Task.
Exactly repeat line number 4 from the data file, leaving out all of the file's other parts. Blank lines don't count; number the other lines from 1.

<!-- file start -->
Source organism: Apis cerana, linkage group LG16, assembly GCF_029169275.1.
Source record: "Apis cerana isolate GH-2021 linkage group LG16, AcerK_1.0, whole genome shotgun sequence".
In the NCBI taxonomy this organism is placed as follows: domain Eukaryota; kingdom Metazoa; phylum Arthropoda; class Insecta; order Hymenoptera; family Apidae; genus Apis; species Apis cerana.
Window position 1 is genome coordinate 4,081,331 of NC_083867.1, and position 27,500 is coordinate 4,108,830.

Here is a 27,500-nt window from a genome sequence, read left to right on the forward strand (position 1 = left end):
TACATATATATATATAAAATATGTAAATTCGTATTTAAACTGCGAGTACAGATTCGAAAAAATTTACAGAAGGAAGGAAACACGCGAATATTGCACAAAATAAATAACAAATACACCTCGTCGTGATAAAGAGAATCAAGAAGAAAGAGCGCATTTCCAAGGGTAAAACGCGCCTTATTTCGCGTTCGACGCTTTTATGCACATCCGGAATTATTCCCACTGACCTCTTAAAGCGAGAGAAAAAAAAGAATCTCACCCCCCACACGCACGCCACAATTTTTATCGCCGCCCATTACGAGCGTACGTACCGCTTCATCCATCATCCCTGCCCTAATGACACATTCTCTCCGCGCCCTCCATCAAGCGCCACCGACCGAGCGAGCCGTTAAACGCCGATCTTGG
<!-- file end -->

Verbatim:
Window position 1 is genome coordinate 4,081,331 of NC_083867.1, and position 27,500 is coordinate 4,108,830.